One of the Same

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The alarm clock blares at one in the morning, knifing through the silence of the night. As I roll over in the bed I hear the shower turn on, followed by the garage door opening and closing. There he goes again, I mumble to myself. The day commences with a minimum of fourteen hours of work ahead of him. The job consists of picking up close to a thousand bread crates and delivering them to stores around Southeastern Wisconsin.
Many don’t understand what it takes to do the job. The mental aspect of working third shift averaging four to five hours of sleep a night, working alone and being one of only several cars on the entire interstate. The physical aspect of lifting thousands of crates on and off the truck drains the body as each hour passes. The idea of having a day off is nonexistent. Seven days a week is the expected standard. Calling in sick is not an option. Taking a day off would result in a loss of a job. I can count on one hand how many days he has had off in the past year. No, not on the holidays, those are the busiest times for him.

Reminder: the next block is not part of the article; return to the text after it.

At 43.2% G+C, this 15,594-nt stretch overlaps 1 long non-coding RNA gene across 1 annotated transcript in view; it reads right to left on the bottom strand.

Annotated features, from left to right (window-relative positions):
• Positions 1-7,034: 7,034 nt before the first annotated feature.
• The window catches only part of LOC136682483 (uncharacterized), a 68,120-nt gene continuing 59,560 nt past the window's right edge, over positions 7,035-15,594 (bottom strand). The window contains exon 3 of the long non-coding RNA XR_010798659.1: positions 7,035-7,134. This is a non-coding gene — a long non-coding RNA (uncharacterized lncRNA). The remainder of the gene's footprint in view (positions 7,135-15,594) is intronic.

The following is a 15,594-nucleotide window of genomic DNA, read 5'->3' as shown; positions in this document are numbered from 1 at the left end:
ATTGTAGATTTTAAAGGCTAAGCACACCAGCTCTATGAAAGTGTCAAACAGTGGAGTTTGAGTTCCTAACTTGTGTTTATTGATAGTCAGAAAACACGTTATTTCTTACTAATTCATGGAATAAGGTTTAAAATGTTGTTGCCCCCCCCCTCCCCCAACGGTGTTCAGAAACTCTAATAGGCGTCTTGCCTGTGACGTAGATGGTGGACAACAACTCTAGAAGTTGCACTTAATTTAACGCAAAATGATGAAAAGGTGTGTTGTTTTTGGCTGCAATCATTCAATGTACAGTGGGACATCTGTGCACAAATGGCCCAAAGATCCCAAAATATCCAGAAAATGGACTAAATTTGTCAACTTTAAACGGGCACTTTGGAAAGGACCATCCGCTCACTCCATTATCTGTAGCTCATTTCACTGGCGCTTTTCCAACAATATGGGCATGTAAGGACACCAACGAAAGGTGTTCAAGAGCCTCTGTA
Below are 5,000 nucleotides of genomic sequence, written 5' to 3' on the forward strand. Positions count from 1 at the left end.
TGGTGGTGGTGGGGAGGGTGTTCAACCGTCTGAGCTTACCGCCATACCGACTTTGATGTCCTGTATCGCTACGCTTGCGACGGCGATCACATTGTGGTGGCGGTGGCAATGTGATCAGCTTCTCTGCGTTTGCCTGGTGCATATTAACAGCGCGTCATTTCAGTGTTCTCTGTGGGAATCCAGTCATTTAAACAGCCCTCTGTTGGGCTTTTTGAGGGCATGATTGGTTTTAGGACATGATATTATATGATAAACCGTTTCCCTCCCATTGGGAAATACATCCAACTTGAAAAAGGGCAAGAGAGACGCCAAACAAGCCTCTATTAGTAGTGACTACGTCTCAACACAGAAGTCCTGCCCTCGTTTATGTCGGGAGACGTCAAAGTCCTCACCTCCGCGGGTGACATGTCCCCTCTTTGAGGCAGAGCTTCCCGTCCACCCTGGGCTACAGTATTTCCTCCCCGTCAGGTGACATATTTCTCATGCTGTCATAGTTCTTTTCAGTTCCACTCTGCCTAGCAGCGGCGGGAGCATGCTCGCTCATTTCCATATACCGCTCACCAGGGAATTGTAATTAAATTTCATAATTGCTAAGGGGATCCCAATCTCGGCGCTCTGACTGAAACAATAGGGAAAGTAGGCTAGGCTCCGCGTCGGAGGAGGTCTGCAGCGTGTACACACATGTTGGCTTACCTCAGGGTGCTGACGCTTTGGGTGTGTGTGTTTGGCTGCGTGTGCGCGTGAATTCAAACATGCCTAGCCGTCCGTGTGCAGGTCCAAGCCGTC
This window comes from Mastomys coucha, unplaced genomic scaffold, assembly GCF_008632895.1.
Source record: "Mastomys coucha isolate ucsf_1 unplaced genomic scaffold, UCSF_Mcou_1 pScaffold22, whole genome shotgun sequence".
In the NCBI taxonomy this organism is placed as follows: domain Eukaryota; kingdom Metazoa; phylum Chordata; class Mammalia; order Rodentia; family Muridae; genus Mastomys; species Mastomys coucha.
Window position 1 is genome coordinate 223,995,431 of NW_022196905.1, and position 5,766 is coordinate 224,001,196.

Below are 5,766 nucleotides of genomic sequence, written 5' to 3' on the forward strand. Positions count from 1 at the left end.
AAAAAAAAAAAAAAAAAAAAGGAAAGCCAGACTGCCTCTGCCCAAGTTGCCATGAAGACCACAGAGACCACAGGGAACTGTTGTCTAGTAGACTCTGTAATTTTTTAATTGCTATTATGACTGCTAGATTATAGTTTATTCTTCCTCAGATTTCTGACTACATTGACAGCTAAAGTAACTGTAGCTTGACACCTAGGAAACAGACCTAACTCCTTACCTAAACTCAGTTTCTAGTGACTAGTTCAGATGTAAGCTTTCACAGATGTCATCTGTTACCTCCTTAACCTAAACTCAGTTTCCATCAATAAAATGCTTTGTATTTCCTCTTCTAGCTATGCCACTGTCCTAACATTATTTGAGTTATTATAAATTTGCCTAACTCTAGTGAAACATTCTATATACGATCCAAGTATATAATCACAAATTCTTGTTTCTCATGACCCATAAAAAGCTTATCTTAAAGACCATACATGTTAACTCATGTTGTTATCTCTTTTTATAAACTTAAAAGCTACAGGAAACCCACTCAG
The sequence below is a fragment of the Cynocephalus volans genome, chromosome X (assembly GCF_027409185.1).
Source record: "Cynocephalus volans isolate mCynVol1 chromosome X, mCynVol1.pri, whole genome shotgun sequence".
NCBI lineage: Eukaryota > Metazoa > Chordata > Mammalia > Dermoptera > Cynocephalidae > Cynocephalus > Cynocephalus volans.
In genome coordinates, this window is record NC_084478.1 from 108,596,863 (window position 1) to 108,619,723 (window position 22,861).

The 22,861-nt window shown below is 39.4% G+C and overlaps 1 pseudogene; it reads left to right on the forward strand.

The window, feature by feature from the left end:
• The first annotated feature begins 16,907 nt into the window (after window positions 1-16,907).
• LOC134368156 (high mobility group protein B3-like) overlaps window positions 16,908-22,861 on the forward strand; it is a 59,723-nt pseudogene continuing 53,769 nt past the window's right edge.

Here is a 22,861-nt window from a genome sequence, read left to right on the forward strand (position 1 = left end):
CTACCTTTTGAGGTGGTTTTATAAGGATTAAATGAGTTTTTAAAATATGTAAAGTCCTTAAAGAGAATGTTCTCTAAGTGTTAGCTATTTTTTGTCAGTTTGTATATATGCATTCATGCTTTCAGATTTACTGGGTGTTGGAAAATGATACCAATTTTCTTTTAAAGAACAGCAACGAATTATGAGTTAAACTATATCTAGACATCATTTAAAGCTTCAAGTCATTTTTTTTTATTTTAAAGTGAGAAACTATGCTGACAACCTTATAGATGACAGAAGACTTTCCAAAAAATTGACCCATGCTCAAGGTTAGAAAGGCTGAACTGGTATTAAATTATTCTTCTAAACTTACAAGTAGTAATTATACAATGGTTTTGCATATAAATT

To say that my father works hard is an understatement. Not only does he work hard to provide for our family, but he somehow finds time to be a family man. Sacrificing sleep, he has been to all the games, concerts, graduations: every important milestone. Because of this, I call him my hero.

When my father and I discuss my future he begins with, “Well, you don’t want to be a Bread Man.” He’s right. However, the values taught by my father have ironically caused me to take a bread man’s approach to anything I run into in life. Life isn’t easy. Hard work and sacrifice are two things that will allow you to get by. When I think I can’t go on, I remind myself of my father. I think of the day to day grind he goes through. This alone gives me the motivation to succeed.





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